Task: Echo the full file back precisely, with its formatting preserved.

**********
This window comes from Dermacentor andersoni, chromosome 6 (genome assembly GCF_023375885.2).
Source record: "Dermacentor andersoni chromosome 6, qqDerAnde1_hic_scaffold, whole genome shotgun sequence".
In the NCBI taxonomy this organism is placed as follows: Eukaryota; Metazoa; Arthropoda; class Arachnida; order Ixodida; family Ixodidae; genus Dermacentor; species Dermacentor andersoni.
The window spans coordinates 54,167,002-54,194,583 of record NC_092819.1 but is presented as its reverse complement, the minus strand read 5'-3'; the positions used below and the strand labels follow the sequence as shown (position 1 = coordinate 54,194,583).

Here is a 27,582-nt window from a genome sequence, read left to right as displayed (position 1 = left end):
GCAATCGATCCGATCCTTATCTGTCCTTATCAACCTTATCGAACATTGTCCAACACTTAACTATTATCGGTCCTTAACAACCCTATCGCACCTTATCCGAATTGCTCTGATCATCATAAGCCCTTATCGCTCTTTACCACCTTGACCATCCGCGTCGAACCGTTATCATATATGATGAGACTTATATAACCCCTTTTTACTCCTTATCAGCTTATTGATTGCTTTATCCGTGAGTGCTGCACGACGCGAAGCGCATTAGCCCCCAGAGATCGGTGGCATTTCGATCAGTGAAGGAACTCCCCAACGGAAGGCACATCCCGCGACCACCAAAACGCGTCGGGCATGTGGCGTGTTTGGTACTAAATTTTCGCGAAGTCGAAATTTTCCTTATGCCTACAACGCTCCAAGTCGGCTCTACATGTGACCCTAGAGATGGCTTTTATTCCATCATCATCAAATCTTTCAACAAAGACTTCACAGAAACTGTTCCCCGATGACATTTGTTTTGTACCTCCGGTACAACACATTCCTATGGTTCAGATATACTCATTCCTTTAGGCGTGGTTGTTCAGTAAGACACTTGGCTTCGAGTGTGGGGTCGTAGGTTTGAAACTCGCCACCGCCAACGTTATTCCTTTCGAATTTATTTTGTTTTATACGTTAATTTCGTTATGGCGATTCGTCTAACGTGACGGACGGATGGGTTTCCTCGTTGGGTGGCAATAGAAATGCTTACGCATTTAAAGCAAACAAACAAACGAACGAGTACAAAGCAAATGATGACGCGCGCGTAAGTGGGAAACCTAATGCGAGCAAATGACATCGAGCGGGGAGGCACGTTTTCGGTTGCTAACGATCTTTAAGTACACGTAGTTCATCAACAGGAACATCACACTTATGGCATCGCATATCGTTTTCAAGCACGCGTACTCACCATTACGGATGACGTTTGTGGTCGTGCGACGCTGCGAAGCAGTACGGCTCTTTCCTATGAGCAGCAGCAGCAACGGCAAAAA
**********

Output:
This window comes from Dermacentor andersoni, chromosome 6 (genome assembly GCF_023375885.2).
Source record: "Dermacentor andersoni chromosome 6, qqDerAnde1_hic_scaffold, whole genome shotgun sequence".
In the NCBI taxonomy this organism is placed as follows: Eukaryota; Metazoa; Arthropoda; class Arachnida; order Ixodida; family Ixodidae; genus Dermacentor; species Dermacentor andersoni.
The window spans coordinates 54,167,002-54,194,583 of record NC_092819.1 but is presented as its reverse complement, the minus strand read 5'-3'; the positions used below and the strand labels follow the sequence as shown (position 1 = coordinate 54,194,583).

Here is a 27,582-nt window from a genome sequence, read left to right as displayed (position 1 = left end):
GCAATCGATCCGATCCTTATCTGTCCTTATCAACCTTATCGAACATTGTCCAACACTTAACTATTATCGGTCCTTAACAACCCTATCGCACCTTATCCGAATTGCTCTGATCATCATAAGCCCTTATCGCTCTTTACCACCTTGACCATCCGCGTCGAACCGTTATCATATATGATGAGACTTATATAACCCCTTTTTACTCCTTATCAGCTTATTGATTGCTTTATCCGTGAGTGCTGCACGACGCGAAGCGCATTAGCCCCCAGAGATCGGTGGCATTTCGATCAGTGAAGGAACTCCCCAACGGAAGGCACATCCCGCGACCACCAAAACGCGTCGGGCATGTGGCGTGTTTGGTACTAAATTTTCGCGAAGTCGAAATTTTCCTTATGCCTACAACGCTCCAAGTCGGCTCTACATGTGACCCTAGAGATGGCTTTTATTCCATCATCATCAAATCTTTCAACAAAGACTTCACAGAAACTGTTCCCCGATGACATTTGTTTTGTACCTCCGGTACAACACATTCCTATGGTTCAGATATACTCATTCCTTTAGGCGTGGTTGTTCAGTAAGACACTTGGCTTCGAGTGTGGGGTCGTAGGTTTGAAACTCGCCACCGCCAACGTTATTCCTTTCGAATTTATTTTGTTTTATACGTTAATTTCGTTATGGCGATTCGTCTAACGTGACGGACGGATGGGTTTCCTCGTTGGGTGGCAATAGAAATGCTTACGCATTTAAAGCAAACAAACAAACGAACGAGTACAAAGCAAATGATGACGCGCGCGTAAGTGGGAAACCTAATGCGAGCAAATGACATCGAGCGGGGAGGCACGTTTTCGGTTGCTAACGATCTTTAAGTACACGTAGTTCATCAACAGGAACATCACACTTATGGCATCGCATATCGTTTTCAAGCACGCGTACTCACCATTACGGATGACGTTTGTGGTCGTGCGACGCTGCGAAGCAGTACGGCTCTTTCCTATGAGCAGCAGCAGCAACGGCAAAAA